[How To] Run Manjaro Linux in a VM on MacOS using Virtualization.framework

How to run (Manjaro) Linux in a VM on MacOS, using the Virtualization.framework that comes with MacOS 11+.

Read the README.md from vftool (link below) carefully and understand the limitations of this approach! On the positive side this gives you a Linux VM on your Mac with tiny overhead. All you need is a disk image and a small tool like vftool or SimpleVM. (Free and Open Source, no dependencies.) Virtualization.framework uses paravirtualization with VirtIO. It does not emulate a CPU. The VM runs native as a user space process. Therefore on an Apple silicon Mac you can run arm64 / aarch64 Linux only, and on an Intel Mac x86_64 / amd64 Linux only.

This example uses an Apple Silicon i.e. aarch64 / arm64 based Mac. You can do this the same way with an Intel based Mac. You just need different images based on the x86_64 architecture.

This example uses Manjaro Linux. You can use any other distribution as you wish. The kernel needs to have the VirtIO drivers enabled. Especially CONFIG_VIRTIO_CONSOLE=y. Debian falied on me for this reason.

Now, how to do it:

Get, compile, install vftool from

It may be avaliable via homebrew or macpots the time you read this.

$ mkdir ~/ManjaroVM
$ cd ~/ManjaroVM

Download a SD card image from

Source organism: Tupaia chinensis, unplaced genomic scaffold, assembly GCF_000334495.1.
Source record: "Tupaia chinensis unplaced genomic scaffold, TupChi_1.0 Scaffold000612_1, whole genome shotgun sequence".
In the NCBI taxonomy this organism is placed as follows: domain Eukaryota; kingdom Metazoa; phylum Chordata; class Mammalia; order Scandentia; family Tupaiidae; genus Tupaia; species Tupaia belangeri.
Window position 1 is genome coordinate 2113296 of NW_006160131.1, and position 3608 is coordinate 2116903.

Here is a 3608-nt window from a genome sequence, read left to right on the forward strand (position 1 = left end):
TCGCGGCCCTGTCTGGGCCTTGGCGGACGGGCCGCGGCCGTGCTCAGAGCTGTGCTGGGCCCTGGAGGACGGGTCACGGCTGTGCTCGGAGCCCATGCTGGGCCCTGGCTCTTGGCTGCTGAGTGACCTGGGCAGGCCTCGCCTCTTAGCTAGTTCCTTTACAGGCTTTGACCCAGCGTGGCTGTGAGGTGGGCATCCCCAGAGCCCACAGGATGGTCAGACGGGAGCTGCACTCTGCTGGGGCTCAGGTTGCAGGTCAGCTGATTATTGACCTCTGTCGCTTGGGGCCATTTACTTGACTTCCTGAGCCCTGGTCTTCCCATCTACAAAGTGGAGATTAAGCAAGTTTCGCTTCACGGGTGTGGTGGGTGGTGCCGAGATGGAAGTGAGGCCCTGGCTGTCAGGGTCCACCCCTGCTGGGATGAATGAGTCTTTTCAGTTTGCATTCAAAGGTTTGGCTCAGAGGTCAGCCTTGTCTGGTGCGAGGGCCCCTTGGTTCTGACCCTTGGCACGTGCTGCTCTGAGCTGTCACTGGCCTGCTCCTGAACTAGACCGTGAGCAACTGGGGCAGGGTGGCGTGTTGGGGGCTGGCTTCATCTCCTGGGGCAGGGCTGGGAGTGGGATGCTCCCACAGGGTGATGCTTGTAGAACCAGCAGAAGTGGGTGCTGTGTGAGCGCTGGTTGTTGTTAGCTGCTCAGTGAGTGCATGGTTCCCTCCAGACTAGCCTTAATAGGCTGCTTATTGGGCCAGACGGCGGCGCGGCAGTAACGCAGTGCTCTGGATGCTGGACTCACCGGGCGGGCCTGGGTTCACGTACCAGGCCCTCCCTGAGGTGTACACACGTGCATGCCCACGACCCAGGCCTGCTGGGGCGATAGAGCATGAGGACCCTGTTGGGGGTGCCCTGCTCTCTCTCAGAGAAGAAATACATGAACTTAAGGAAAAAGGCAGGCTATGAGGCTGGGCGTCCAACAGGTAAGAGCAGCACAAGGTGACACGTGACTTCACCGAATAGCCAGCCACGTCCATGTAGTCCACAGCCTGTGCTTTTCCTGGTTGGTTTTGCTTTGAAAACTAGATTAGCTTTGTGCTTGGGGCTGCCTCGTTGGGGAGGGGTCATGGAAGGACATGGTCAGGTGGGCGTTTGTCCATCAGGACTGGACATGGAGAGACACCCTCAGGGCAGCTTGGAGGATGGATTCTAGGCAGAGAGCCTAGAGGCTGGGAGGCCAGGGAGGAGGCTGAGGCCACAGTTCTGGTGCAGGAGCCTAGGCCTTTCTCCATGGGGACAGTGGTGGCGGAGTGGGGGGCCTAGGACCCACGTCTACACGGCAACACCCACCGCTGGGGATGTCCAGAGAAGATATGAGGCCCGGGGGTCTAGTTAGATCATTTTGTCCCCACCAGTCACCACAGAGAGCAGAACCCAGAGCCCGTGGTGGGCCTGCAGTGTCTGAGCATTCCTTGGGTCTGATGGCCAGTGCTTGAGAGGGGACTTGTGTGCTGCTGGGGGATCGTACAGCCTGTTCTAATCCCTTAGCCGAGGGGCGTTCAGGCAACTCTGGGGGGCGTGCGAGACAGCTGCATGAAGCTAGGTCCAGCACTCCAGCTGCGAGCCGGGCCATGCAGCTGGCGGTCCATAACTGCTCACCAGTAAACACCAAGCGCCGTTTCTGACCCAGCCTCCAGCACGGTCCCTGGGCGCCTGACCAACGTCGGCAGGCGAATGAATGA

e.g. Manjaro-ARM-minimal-generic-22.04.img.xz

$ gzip -d Manjaro-ARM-minimal-generic-22.04.img.xz

Enlarge disk image, optional:
$ dd if=/dev/zero bs=1m count=1024 >> Manjaro-ARM-minimal-generic-22.04.img

Mount disk image:
$ hdiutil attach Manjaro-ARM-minimal-generic-22.04.img
Note on which device it gets attached. E.g. /dev/disk4
and which partition is “Linux Filesystem”.

Copy kernel and initrd from the disk image to your VM directory:

$ cp /Volumes/BOOT_MNJRO/initramfs-linux.img .
$ cp /Volumes/BOOT_MNJRO/Image kernel-linux.img

Detach disk image:
$ hdiutil detach disk4
Use device from attachment above.

Start the VM:

$ vftool -t 1 -a "console=hvc0 root=/dev/vda2" \
	-k ~/ManjaroVM/kernel-linux.img \
	-i ~/ManjaroVM/initramfs-linux.img \
	-d ~/ManjaroVM/Manjaro-ARM-minimal-generic-22.04.img

Note in the output of vftool the tty the console gets attached to.
Depending on the partition layout of the disk image you may need to change the root device. You get a clue about the partition layout when you “hdiutil attach” the image. E.g.:
/dev/disk4s2 Linux Filesystem
maps to /dev/vda2.

Connect to the VM console in an other terminal:
$ screen /dev/ttys015
Now the VM should boot.

Login as root and complete install.
Rebooting does not work. Change to vftool and stop it with CTRL-C.
Restart VM and enjoy. :slight_smile:

If you want X11 for your VM use VNC or RDP. I have good experiences with the M$ RDP client from the Apple AppStore connecting to (non virtual) Linux machines running xrdp / xorgxrdp. Note: Manjaro ARM does not come with xorgxrdp out of the box. It can be enabled with some fiddling, but that is an other story…

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There is this fork of vftool:

It adds the command line option -r to set a fixed Ethernet MAC address. With a fixed MAC your VM gets the same IP at every boot. Without a fixed MAC a random MAC is chosen and thus the IP of the VM changes every time vftool starts.